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United States Embassy, The Hague: Landscape Design

U.S. Department of State - Bureau of Overseas Buildings Operations
The Hague, Netherlands
10 acres
Moore Ruble Yudell
©Werner Huthmacher
Landscape Architecture
Completed January 2018

The new United States Embassy in the Netherlands, located between the cities of Wassenaar and The Hague, opened in January 2018. The site planning and design integrates the new embassy compound into the historic landscape setting along N44, the main approach into The Hague that is lined with country estates including the 17th Century Huis Ten Bosch – the Dutch Royal Palace.

The foreground of the new office building is designed as a landscape with filtered views from N44 over a storm water pond similar to the nearby country estates. The pond is connected to the larger canal system of Wassenaar and serves as irrigation supply for the campus. The geometric entrance plaza abuts the pond to create an architectural edge as a counterpoint to the curvilinear geometry of the pond.

Access to the compound is provided through a pavilion set back from a secondary street bordering the site. The entry sequence was designed to capture views toward the embassy entry, flag, and entrance plaza. A staff garden flanks the entry drive on one side, while a flexible lawn area bordering the pond provides a usable space for events held within the compound. The materials and paving patterns used on the site were derived from practices and precedents in the region.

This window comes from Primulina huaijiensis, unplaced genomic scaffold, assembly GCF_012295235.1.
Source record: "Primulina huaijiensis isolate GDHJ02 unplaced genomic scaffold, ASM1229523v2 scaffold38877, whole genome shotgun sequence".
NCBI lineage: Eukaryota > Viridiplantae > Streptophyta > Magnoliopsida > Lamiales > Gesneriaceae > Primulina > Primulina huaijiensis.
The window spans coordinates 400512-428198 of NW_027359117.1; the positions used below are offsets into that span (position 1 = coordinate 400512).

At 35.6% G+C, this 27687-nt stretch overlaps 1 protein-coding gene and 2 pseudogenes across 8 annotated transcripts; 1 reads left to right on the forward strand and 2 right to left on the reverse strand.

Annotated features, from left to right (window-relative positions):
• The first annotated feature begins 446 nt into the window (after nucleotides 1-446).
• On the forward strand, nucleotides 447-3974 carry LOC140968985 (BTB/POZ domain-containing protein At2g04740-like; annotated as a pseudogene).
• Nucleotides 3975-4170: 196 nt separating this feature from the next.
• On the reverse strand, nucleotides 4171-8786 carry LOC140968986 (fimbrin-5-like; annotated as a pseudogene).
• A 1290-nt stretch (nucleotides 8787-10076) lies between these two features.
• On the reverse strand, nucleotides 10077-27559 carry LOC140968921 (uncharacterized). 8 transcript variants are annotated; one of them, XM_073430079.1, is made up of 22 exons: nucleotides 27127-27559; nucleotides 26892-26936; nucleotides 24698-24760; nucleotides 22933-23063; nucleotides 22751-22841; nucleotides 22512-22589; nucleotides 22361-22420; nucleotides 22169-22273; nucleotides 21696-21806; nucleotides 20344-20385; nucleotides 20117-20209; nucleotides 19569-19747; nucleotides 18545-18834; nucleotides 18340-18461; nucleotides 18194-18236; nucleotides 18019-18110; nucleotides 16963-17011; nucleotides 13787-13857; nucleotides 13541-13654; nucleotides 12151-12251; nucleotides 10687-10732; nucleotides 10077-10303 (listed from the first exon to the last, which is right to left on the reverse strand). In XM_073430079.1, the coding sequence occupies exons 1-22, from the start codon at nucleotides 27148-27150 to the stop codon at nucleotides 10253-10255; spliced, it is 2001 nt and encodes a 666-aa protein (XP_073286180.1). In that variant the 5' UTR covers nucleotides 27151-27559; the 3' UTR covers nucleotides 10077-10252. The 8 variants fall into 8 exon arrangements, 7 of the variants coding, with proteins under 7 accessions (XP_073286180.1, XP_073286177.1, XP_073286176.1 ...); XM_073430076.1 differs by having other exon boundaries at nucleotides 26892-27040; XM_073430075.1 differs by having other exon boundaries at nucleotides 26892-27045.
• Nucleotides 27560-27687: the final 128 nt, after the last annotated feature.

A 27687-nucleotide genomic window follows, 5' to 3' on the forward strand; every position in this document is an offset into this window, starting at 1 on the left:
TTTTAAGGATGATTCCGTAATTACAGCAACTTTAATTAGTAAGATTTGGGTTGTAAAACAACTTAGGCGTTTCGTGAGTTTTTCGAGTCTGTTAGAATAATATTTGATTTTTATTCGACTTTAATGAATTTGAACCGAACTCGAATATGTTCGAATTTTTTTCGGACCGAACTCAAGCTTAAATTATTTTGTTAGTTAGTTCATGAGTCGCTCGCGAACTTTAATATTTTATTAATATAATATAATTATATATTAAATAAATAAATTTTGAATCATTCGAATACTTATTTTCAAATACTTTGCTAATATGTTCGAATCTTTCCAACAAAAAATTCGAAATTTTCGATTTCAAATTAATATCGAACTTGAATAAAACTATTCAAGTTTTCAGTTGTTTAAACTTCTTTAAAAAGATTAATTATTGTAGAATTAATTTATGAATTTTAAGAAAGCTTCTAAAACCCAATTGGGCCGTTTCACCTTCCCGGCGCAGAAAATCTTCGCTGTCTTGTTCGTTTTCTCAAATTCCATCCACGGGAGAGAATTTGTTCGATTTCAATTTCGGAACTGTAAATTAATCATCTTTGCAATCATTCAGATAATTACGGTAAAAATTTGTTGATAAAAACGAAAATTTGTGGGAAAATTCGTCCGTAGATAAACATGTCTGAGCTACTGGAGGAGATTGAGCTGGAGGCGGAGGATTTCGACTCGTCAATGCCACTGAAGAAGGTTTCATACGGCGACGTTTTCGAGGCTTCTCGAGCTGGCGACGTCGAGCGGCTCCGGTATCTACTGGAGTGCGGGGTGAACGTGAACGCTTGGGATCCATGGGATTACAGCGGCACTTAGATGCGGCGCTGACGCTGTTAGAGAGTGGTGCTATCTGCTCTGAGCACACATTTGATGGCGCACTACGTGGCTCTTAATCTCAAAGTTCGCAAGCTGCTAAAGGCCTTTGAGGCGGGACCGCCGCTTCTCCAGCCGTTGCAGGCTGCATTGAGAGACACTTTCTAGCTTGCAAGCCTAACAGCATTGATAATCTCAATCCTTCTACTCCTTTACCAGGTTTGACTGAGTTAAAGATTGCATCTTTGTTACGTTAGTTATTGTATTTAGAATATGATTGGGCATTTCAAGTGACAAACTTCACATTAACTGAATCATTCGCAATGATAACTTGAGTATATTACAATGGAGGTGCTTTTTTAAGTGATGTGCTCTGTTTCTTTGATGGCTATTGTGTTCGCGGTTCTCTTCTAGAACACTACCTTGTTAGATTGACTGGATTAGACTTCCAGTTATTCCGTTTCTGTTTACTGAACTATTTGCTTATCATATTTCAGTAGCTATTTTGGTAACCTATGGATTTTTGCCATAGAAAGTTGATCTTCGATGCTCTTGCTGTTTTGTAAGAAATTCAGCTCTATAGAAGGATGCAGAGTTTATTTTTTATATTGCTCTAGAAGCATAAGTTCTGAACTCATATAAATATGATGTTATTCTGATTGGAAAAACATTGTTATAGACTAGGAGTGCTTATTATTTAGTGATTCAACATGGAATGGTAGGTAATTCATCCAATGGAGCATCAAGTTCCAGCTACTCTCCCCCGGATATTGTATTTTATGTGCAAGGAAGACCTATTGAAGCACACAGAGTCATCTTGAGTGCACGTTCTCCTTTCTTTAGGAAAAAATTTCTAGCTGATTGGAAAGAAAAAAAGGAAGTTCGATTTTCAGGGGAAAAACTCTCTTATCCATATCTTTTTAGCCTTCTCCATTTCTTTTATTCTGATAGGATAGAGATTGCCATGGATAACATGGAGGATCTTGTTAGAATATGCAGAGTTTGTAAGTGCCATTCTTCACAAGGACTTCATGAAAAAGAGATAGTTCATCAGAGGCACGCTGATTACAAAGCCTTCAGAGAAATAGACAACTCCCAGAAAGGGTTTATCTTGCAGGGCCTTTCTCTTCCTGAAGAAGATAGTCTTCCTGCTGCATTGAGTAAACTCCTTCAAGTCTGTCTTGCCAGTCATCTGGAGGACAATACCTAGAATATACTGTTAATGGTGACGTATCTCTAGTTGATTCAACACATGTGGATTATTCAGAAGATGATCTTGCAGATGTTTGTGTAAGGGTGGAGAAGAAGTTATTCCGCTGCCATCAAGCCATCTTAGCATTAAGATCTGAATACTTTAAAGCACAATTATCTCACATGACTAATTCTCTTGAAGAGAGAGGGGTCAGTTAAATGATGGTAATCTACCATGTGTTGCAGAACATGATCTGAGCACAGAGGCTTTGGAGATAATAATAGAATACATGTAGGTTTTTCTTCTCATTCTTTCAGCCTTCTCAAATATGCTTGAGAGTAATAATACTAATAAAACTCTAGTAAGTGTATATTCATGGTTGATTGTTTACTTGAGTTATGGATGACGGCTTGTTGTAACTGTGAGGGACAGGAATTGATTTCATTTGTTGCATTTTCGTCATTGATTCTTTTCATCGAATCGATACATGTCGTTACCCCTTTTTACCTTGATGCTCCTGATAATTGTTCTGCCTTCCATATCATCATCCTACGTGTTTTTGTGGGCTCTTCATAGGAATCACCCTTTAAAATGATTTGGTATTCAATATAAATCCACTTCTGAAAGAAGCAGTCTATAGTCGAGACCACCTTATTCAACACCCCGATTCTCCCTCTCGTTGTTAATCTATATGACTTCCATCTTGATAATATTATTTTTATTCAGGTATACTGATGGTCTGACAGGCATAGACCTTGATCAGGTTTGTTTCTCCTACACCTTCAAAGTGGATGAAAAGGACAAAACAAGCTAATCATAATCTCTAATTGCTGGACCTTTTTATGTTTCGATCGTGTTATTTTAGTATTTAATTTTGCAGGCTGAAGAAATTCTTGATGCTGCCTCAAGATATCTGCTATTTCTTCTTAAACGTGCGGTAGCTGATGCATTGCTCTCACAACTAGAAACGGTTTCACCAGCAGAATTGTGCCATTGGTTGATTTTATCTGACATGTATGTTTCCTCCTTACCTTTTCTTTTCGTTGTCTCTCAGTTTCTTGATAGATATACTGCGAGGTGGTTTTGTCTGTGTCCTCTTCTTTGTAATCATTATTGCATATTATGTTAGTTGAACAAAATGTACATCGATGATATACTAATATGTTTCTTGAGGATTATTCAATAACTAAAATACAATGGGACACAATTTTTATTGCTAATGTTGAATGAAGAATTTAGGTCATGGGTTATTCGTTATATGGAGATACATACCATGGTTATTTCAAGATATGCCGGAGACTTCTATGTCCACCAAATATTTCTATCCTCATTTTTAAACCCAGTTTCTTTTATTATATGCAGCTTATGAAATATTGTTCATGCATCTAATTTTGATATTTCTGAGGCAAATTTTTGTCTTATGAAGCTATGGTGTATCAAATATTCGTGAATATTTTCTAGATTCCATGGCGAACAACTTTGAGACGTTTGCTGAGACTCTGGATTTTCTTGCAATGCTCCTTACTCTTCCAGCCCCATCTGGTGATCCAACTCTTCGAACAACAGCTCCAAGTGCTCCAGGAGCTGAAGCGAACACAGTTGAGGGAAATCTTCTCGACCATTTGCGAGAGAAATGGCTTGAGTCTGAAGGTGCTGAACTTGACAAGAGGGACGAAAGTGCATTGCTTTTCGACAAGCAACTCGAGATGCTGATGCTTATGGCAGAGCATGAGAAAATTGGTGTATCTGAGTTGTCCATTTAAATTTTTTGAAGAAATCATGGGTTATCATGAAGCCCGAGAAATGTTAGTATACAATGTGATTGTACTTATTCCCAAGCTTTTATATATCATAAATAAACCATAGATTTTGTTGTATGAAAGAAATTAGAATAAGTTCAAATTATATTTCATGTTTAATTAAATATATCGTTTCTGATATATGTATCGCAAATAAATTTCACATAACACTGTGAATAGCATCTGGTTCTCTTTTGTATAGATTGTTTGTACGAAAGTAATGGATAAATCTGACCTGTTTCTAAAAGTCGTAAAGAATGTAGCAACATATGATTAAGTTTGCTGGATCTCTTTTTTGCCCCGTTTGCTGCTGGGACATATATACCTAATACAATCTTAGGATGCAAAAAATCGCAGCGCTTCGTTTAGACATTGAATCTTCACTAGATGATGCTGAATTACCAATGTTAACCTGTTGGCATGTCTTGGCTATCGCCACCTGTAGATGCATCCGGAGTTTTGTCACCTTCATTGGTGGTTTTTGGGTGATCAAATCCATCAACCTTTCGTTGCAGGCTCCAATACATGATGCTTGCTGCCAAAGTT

Perimeter security is integrated into the landscape composition. Perimeter fencing is set back and curved to respond to view corridors into the site from the N44 and allows for planting to further disguise the perimeter security. Views to the new embassy building are framed by tree planting along the perimeter.

The Architecture and Engineering (A/E) team worked closely with the United States Department of State Bureau of Overseas Buildings Operations (OBO) and the City of Wassenaar to complete a thorough Tree Assessment Survey for the site.  Trees that were documented to be healthy, native or adapted, and suitable for relocation on the site were transplanted, while trees that were slated for removal were replaced per conditions outlined by the City of Wassenaar.  The architectural and site design were reviewed and refined during workshops with Wassenaar’s ‘Beautification Committee’.

A wide range of plant material was specified for the site which takes advantage of the Netherlands’ mature horticultural industry. Trees, shrubs, vines, perennial groundcovers and flowers, as well as ornamental grasses native to Northern and Western Europe were selected. Resilient tree species were identified that will mature and blend appropriately with the surrounding landscape context over time. The herbaceous planting scheme was developed to include four-season interest, vigorous growth habit and simple maintenance.

For more information contact Alan Ward or Steve Walz.

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